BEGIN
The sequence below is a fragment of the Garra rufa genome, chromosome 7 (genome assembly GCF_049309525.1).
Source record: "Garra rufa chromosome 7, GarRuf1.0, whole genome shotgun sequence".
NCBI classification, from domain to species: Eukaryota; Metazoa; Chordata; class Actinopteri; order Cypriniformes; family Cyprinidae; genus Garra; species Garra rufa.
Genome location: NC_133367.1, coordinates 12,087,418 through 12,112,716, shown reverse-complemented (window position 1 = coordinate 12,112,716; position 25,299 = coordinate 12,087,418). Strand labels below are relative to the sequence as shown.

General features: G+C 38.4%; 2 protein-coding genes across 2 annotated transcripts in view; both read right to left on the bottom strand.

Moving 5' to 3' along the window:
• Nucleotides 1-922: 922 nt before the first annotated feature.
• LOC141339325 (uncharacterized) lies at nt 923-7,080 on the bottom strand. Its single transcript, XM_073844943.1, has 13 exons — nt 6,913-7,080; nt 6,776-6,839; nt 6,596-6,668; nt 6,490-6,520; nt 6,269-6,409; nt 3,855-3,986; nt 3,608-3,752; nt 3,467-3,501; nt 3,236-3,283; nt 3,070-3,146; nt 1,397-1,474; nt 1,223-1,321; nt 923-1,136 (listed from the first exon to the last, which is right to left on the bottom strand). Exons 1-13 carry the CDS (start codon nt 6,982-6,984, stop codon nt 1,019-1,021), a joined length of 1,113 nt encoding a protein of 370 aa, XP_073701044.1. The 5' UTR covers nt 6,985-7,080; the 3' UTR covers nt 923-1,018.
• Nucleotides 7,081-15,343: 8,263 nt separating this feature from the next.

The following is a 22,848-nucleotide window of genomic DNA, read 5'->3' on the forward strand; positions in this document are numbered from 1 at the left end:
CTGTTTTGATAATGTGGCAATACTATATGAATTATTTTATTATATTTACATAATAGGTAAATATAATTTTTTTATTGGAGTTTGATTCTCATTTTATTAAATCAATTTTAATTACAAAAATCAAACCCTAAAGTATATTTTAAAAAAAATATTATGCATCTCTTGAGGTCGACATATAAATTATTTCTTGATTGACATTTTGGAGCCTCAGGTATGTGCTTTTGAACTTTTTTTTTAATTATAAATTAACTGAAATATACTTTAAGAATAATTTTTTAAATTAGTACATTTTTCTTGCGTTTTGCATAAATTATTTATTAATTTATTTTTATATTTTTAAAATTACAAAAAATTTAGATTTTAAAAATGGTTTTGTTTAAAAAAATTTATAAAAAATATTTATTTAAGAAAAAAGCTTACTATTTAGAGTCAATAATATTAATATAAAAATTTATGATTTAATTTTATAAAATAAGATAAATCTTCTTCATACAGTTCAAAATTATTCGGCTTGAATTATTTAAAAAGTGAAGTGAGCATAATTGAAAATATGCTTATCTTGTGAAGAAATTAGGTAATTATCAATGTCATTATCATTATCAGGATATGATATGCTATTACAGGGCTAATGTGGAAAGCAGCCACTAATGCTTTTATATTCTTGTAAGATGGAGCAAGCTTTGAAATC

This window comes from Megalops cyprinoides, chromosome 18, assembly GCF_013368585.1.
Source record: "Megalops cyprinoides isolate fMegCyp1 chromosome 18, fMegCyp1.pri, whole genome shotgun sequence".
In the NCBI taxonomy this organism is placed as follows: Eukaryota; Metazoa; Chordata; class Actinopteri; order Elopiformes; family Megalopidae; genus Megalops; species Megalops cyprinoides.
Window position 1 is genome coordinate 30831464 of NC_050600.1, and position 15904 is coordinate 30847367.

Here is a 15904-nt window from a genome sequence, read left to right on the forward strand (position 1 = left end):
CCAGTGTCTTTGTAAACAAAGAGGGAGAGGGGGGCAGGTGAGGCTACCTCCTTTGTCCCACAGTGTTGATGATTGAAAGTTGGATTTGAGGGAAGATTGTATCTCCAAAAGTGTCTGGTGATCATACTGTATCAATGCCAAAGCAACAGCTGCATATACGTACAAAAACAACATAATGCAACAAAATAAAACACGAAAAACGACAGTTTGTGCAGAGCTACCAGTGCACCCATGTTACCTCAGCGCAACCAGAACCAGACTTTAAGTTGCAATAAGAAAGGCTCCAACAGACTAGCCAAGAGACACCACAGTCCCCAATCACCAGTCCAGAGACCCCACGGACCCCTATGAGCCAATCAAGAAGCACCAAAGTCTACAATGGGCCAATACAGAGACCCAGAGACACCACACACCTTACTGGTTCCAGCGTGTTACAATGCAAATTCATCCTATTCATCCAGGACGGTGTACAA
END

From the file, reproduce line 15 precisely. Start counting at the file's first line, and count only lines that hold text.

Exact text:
Window position 1 is genome coordinate 30831464 of NC_050600.1, and position 15904 is coordinate 30847367.